At each time step, data specified in the Constant blocks are encoded into uint8 byte stream (packet) and transmitted by the TX1 pin to the RX1 pin of your Arduino hardware. You can see the uint8 byte stream generated as per the packet structure in the Display encoded data block.

The RX1 pin receives the uint8 byte stream which is decoded using Protocol Decoder block and displays it on the Display Decoded data blocks. Observe the output in the Display Decoded data blocks which will be same as the value given in the Constant blocks at the transmission end. Try changing values in the Constant blocks and observe the changes in the display blocks.

3. Disconnect the wire from the RX1 pin. Display Decoded data blocks now output 0. A value of 0 in the Display IsNew block indicates that no new data is received at the given time step. If you reconnect the wire again, you can see that the values at the Display Decoded data blocks are restored.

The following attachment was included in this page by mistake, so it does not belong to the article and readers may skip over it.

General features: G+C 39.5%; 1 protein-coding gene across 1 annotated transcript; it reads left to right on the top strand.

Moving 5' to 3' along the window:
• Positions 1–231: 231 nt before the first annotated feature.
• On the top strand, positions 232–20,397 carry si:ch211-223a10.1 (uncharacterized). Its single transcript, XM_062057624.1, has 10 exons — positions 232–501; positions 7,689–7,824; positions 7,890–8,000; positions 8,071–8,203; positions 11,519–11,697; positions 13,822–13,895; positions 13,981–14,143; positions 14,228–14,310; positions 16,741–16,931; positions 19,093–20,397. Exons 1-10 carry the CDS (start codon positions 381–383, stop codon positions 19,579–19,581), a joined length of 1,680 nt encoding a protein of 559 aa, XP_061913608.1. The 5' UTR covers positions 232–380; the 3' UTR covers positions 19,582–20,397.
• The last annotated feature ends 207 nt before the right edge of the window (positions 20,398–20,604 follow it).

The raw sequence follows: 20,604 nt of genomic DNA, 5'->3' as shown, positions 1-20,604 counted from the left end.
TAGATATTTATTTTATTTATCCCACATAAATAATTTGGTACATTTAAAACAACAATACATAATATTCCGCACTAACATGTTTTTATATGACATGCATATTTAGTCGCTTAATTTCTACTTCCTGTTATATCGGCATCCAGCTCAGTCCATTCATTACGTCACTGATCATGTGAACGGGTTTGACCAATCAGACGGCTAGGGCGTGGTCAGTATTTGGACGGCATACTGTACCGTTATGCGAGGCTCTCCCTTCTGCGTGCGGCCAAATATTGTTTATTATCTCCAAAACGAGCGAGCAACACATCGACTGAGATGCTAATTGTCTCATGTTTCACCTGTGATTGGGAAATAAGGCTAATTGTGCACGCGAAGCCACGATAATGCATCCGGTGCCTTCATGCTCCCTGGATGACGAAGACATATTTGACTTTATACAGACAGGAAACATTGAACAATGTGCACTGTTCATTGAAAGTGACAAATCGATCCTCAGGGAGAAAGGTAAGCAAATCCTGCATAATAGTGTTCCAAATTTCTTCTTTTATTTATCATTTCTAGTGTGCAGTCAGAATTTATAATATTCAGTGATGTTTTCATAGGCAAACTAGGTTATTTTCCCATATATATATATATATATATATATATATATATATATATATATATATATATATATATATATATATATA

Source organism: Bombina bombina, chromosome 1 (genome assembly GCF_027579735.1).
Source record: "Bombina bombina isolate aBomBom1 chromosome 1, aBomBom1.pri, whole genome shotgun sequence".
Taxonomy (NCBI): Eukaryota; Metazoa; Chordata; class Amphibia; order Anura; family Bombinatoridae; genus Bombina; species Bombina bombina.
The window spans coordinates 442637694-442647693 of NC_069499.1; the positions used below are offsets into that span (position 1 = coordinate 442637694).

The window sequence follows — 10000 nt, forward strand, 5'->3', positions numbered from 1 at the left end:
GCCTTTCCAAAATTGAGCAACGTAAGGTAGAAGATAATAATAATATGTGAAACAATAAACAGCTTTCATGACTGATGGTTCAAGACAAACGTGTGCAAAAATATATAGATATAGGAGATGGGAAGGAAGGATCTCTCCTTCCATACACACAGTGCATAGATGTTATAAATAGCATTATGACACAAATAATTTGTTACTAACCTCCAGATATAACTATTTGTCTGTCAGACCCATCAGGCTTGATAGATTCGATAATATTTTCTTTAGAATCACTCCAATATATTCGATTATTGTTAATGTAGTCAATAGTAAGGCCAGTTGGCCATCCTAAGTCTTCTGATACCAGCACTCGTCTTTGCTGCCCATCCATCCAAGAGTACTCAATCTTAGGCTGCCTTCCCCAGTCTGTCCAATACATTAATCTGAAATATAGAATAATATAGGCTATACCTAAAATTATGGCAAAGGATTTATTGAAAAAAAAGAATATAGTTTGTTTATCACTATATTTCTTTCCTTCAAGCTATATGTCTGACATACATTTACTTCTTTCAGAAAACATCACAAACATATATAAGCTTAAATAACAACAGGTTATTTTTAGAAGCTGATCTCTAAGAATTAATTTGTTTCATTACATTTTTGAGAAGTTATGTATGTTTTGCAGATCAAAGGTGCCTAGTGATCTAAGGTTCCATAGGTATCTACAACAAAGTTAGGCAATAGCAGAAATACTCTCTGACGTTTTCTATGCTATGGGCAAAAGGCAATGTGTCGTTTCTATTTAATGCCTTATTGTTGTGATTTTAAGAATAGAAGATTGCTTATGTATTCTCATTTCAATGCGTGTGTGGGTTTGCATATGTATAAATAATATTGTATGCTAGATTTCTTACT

4. To stop running the model, click Stop.

Step 5: Run the Model in External Mode

After you successfully simulate the model in Connected I/O, simulate the model in External mode. Unlike Connected I/O, the model is deployed as a C code on the hardware. The code obtains real-time data from the hardware.

The Stop Time (under Simulation tab) is already set to inf.

1. To tune parameters and monitor signals in this model while the application runs on the target hardware, on the Hardware tab, in the Mode section, select Run on board and then click Monitor & Tune.

The lower left corner of the model window displays status while Simulink prepares, downloads, and runs the model on the hardware.

2. To stop running the model, click Stop.

Other Things to Try

  • Try specifying a different packet structure using the block properties and observe the encoded data and decoded data in the Display blocks.